Another tanker crash prompts Congressional investigation | NevadaAppeal.com

Another tanker crash prompts Congressional investigation

by Regina Purcell, Nevada Appeal News Service

MINDEN — A second fatal crash of an air tanker fighting a forest fire has prompted a congressional inquiry.

Rep. Jim Gibbons, R-Nev., formally requested an investigation by the House Subcommittee on Forests and Forest Health into possible causes of recent crashes.

“The West is facing one of the worst wildfire seasons in years,” Gibbons said Friday. “We need to ensure our nation’s firefighting planes are the safest, most effective, aerial firefighting fleet possible. The recent crashes claimed the lives of valiant firefighters, including one of my own constituents. A comprehensive report on the age, inspection, maintenance, and repair of our aircraft fleet must be conducted.”

A fatal crash occurred June 17 at the Cannon Fire in Walker, Calif., south of Gardnerville. The three-man crew of a C-130A airtanker died after the plane lost its wings and crashed into a field in Walker. Steve Wass, 42, of Gardnerville was the pilot of the air tanker.

That crash prompted grounding of all C-130 airtanker flights. It is still being investigated by the National Travel Safety Board and the U.S. Forest Service Accident Investigation Team, but it could be up to a year before that investigation is final.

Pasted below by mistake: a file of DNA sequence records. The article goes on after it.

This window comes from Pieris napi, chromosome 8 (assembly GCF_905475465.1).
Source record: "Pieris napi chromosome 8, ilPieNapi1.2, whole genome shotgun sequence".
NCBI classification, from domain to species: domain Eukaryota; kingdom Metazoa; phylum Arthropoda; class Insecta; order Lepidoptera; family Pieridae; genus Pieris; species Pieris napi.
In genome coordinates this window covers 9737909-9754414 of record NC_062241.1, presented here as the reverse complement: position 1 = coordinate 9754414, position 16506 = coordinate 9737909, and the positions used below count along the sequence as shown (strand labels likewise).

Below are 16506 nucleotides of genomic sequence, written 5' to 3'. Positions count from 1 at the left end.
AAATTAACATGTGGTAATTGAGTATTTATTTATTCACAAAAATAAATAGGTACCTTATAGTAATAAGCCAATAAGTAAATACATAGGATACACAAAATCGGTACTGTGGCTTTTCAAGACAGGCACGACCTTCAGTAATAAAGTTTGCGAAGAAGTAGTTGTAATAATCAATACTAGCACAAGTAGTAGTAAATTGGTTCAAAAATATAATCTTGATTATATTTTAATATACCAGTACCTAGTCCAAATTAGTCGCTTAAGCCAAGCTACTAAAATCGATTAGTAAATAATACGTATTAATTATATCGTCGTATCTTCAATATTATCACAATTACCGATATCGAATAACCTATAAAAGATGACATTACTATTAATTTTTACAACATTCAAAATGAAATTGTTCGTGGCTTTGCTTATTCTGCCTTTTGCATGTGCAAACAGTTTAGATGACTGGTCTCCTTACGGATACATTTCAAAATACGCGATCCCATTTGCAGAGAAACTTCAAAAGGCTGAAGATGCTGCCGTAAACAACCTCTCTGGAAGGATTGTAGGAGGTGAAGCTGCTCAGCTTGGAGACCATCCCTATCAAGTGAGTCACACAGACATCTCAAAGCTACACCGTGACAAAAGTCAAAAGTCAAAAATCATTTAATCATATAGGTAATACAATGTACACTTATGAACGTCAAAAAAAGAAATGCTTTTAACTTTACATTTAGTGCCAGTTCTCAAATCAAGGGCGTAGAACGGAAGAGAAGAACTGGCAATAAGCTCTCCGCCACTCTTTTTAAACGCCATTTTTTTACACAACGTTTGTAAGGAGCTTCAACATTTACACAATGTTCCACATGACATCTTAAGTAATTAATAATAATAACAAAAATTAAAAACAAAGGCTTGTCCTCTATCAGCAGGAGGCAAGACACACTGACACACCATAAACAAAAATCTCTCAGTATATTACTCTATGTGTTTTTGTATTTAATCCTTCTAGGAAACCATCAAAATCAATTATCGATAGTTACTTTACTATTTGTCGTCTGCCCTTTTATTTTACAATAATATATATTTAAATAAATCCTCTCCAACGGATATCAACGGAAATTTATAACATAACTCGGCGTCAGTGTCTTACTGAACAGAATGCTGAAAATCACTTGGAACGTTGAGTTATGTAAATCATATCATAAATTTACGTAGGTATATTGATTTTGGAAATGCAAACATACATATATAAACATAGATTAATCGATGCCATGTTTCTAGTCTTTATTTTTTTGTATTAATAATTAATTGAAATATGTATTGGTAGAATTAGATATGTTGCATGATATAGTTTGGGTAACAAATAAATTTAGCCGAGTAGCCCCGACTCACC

Another crash occurred Thursday at Rocky Mountain National Park in northern Colorado when a four-engine PB4Y air tanker reportedly went down after its wing fell off, killing its two-person crew. Names of that crew have not been released.

Recommended Stories For You

Both planes are owned by Hawkins and Powers Aviation of Greybull, Wyo. Their phone numbers were not in service Friday.

Hawkins and Powers were matching local donations collected for the families of the crew killed the June crash.

In Gibbons’ letter Friday to Sen. Scott McInnis, R-Colo., he asked that the Congressional hearing examine the integrity of the fleet of airplanes and helicopters used in firefighting, as well as the overall use of aircraft in fighting wildland fires.

In addition, Gibbons will sponsor legislation to provide additional aerial resources from the Department of Defense to aid firefighting efforts.

So far this year, 11 firefighters have died, including five killed in a traffic accident enroute to a Colorado fire, and a firefighter crushed by a tree in another Colorado fire, according to the National Interagency Fire Center in Boise, Idaho.

Gibbons will sponsor legislation with Congressman Elton Gallegly, R-Calif., to provide greater assistance to federal and local firefighting efforts by allowing the departments of Interior and Agriculture to call on the Air National Guard/Air Force Reserve aerial firefighting equipment if they are needed to fight a wildfire.

“Our firefighters deserve to have every resource available to help battle wildland blazes and keep our citizens and their property safe,” Gibbons said.

To donate to the families of the tanker crash victims contact: Associated Airtanker’s Pilots’ Memorial Fund, P.O. Box Greybull, WY, 82426; or News Channel 8’s Tanker 130 Memorial Fund, Wells Fargo Bank, 1542 Highway 395, Gardnerville, NV 89410 (775) 782-7118.